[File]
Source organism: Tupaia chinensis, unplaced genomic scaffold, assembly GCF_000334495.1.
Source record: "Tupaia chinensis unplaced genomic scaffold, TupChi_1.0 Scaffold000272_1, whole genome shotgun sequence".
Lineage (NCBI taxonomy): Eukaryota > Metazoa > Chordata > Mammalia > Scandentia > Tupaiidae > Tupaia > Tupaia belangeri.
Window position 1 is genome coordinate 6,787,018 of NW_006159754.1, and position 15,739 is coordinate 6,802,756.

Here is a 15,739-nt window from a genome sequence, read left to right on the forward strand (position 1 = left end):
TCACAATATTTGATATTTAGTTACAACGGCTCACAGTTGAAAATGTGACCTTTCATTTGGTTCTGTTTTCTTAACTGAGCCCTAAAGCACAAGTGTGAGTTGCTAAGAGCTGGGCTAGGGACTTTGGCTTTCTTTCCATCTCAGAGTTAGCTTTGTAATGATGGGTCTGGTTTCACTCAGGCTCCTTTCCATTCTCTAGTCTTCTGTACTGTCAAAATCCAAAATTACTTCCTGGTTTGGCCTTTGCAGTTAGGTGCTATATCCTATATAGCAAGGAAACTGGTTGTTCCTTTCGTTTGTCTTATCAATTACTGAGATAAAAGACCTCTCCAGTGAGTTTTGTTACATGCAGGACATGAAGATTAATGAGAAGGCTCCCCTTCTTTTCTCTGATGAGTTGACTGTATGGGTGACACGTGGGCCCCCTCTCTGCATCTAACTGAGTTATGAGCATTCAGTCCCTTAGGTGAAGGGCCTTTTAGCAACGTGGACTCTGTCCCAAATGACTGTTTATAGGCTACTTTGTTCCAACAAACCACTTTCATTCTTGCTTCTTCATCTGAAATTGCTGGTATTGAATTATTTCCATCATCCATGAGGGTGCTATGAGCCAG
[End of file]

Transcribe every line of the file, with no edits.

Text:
Source organism: Tupaia chinensis, unplaced genomic scaffold, assembly GCF_000334495.1.
Source record: "Tupaia chinensis unplaced genomic scaffold, TupChi_1.0 Scaffold000272_1, whole genome shotgun sequence".
Lineage (NCBI taxonomy): Eukaryota > Metazoa > Chordata > Mammalia > Scandentia > Tupaiidae > Tupaia > Tupaia belangeri.
Window position 1 is genome coordinate 6,787,018 of NW_006159754.1, and position 15,739 is coordinate 6,802,756.

Here is a 15,739-nt window from a genome sequence, read left to right on the forward strand (position 1 = left end):
TCACAATATTTGATATTTAGTTACAACGGCTCACAGTTGAAAATGTGACCTTTCATTTGGTTCTGTTTTCTTAACTGAGCCCTAAAGCACAAGTGTGAGTTGCTAAGAGCTGGGCTAGGGACTTTGGCTTTCTTTCCATCTCAGAGTTAGCTTTGTAATGATGGGTCTGGTTTCACTCAGGCTCCTTTCCATTCTCTAGTCTTCTGTACTGTCAAAATCCAAAATTACTTCCTGGTTTGGCCTTTGCAGTTAGGTGCTATATCCTATATAGCAAGGAAACTGGTTGTTCCTTTCGTTTGTCTTATCAATTACTGAGATAAAAGACCTCTCCAGTGAGTTTTGTTACATGCAGGACATGAAGATTAATGAGAAGGCTCCCCTTCTTTTCTCTGATGAGTTGACTGTATGGGTGACACGTGGGCCCCCTCTCTGCATCTAACTGAGTTATGAGCATTCAGTCCCTTAGGTGAAGGGCCTTTTAGCAACGTGGACTCTGTCCCAAATGACTGTTTATAGGCTACTTTGTTCCAACAAACCACTTTCATTCTTGCTTCTTCATCTGAAATTGCTGGTATTGAATTATTTCCATCATCCATGAGGGTGCTATGAGCCAG